There’s a popular place on New York City’s Lower East Side right now that is a destination for some of the most iconic dishes ever to emerge from the world’s kitchens. There, you can order superior examples of the Waldorf Salad, French Toast, and Red Eye Gravy.
There’s only one catch. They all come in liquid form.
The place in question is Double Chicken Please which, in its three-year existence, has emerged as one of the most acclaimed cocktail bars in the world. And its calling card is drinks designed to taste like familiar foods.
Double Chicken Please is the leader in this subgenre of craft cocktails, but it is by no means alone. In the last few years, cocktails that mimic the flavors of specific dishes have covered the cocktail scene like hollandaise over eggs Benedict. In NYC in particular, the trend has taken off. Chez Zou in Manhattan West has a drink that tastes like strawberry cheesecake. The Modern at the Museum of Modern Art sells one that apes the sweet-tart notes of key lime pie. Manhatta, Danny Meyer’s sky-high bar in the Financial District, has boasted a black and white cookie cocktail on the menu since it reopened in 2022. More recently, the newly opened Chinato on the Lower East Side put out a refreshment called Pancakes for Dinner.
But these cocktails are not all dessert oriented. Shinji’s Cocktail Bar in the Flatiron District recently offered a shepherd’s pie-flavored highball. Round House in Lansdale, Pa., near Philadelphia, is home to a cheesesteak Martini. Superbueno in the East Village sells a sour that mocks the flavors of roasted corn. And at Netflix Bites, a recent pop-up bar in Los Angeles run by the streaming network, there was an Old Fashioned that was a dead ringer for cornbread.
“At Chinato, it’s not just about what’s in your glass, it’s about the memories and experiences the drink evokes.”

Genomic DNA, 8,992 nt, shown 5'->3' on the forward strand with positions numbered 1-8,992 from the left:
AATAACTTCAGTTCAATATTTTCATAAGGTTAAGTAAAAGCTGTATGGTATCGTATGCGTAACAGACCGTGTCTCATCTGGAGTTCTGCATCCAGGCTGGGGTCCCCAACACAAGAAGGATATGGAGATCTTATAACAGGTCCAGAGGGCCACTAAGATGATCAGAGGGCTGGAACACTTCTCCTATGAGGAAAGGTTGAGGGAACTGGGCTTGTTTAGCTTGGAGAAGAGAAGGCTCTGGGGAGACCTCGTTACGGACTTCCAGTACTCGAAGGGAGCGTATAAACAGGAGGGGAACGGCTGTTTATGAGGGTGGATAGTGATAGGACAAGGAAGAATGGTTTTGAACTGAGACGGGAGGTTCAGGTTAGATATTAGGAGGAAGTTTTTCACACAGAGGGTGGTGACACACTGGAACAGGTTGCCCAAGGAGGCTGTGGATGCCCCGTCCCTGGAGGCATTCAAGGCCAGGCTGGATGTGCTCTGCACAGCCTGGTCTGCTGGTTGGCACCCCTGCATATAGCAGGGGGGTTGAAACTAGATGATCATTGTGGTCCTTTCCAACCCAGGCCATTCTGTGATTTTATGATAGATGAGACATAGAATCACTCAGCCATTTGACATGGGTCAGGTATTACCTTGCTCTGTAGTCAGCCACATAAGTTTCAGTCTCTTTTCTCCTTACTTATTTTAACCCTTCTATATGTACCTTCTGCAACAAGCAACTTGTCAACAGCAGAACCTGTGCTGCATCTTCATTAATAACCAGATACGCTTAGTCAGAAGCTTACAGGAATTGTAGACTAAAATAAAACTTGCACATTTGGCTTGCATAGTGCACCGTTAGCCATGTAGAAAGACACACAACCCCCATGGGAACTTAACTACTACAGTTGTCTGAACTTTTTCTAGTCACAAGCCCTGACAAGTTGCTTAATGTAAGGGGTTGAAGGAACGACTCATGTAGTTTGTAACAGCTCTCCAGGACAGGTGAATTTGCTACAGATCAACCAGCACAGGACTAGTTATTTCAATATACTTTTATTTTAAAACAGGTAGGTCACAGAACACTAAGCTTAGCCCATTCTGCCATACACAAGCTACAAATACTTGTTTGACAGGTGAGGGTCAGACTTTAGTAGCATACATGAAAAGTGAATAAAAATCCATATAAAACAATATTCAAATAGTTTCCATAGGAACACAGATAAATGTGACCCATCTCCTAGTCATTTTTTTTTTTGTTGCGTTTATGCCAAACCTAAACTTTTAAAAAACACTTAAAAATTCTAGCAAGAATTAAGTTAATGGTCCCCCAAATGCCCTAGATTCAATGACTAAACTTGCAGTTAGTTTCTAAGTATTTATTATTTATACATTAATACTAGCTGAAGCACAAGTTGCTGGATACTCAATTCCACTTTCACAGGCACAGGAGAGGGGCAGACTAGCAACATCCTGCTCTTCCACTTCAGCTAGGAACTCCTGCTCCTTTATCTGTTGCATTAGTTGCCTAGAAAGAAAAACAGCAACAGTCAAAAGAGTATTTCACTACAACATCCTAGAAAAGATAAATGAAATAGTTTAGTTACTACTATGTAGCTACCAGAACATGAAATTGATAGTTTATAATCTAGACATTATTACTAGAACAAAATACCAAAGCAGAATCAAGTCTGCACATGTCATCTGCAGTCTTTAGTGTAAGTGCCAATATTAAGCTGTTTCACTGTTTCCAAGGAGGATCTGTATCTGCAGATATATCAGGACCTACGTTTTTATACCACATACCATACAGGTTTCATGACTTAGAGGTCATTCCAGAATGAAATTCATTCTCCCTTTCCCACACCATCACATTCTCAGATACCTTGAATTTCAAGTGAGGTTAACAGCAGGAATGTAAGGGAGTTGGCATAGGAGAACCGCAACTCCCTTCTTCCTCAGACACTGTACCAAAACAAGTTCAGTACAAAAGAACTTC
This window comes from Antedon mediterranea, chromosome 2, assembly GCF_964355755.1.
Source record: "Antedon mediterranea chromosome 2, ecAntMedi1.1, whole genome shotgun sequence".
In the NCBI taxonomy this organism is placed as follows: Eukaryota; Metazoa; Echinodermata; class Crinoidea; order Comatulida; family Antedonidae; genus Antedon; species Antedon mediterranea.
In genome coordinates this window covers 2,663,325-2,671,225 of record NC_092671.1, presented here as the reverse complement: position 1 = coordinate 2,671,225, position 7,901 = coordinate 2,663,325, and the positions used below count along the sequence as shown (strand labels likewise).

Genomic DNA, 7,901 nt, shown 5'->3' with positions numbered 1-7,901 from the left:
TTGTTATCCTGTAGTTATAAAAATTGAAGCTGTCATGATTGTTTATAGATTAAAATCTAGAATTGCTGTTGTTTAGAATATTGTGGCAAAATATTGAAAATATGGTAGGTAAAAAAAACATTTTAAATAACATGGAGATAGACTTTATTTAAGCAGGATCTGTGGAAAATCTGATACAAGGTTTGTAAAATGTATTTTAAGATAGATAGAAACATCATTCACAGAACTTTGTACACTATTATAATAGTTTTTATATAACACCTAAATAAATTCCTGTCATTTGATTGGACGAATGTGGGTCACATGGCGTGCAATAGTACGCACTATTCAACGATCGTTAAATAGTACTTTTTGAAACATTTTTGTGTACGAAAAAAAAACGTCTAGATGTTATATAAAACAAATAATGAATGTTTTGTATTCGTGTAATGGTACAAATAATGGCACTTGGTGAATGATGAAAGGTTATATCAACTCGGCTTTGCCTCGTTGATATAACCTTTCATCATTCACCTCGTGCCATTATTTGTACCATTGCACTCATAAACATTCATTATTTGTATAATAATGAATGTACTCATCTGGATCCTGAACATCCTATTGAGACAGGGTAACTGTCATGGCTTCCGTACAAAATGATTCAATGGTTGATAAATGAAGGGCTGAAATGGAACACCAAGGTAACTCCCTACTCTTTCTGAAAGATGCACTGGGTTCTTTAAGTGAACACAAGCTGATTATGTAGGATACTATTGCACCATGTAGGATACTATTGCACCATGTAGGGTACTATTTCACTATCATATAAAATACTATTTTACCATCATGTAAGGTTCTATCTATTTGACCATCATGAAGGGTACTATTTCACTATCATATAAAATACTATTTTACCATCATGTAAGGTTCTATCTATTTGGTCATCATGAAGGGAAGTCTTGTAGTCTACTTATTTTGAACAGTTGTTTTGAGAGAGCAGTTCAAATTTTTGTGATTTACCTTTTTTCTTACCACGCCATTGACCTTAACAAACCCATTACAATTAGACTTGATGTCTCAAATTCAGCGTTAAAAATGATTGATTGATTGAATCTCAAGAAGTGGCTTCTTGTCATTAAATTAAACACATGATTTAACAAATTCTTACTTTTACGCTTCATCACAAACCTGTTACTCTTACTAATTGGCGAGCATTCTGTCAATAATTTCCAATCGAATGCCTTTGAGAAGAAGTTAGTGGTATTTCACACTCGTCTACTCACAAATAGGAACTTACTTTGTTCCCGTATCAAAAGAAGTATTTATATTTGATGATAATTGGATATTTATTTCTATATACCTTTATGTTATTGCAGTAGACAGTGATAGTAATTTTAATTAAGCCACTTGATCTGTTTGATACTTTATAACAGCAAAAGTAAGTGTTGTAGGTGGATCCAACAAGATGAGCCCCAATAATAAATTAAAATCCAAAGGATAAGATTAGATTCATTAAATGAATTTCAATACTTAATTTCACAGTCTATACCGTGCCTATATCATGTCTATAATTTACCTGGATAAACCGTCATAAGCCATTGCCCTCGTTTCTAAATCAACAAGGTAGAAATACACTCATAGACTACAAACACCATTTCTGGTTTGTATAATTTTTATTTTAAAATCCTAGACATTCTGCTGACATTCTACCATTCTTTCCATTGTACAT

Food-oriented craft cocktails are not a new idea. The Benton’s Old Fashioned, the fat-washed modern classic invented at PDT by Don Lee, brings the flavors of smoky bacon to the classic cocktail’s template. In 2017, at the Brooklyn bar Leyenda, bartender Shannon Ponche invented a drink that evoked an Al Pastor taco. And many years ago, L.A. bar The Varnish scored a hit with its Honey Nut Old Fashioned, a drink based on the breakfast cereal Honey Nut Cheerios.
But lately, food cocktails are everywhere.
GN Chan, an owner of Double Chicken Please, thinks one of the reasons food-flavored drinks are growing in popularity is because people are more familiar with savory ingredients in cocktails than they were before.
The first time Chan was inspired to create a culinary cocktail was roughly a decade ago when he was bartending at the pioneering NYC craft cocktail bar Angel’s Share. A customer came in and told Chan she was going to receive the results from her cancer diagnosis the next day.
Credit: Scott Semler
“She requested that I make her a drink that tastes like her favorite food, a beet salad,” Chan says. “This was the first time I created a drink specifically emulating a dish. Ever since then, I’ve had the concept of culinary-driven cocktails planted in my mind as a fun and engaging bridge between peoples’ palates and memories through their dining and drinking experience.” (There is a beet salad cocktail on the Double Chicken Please menu.)
Memory is a big motivator for bartenders who go down the culinary-mixology rabbit hole. Tyler Davidson created Chinato’s Pancakes for Breakfast cocktail as a variation on the Martinez. He describes the drink as a cocktail that transports you to a farmers market and a berry stand. “At Chinato, it’s not just about what’s in your glass, it’s about the memories and experiences the drink evokes,” he says.
Credit: Scott Semler
For Kitty Bernardo, head bartender at Paradise Lost, the new tropical bar in the East Village, designing a beverage with purpose is key. “I want everything that I do to have intention behind it, and to represent me. The easiest way to do that is to share a little nostalgia with customers,” Bernardo says.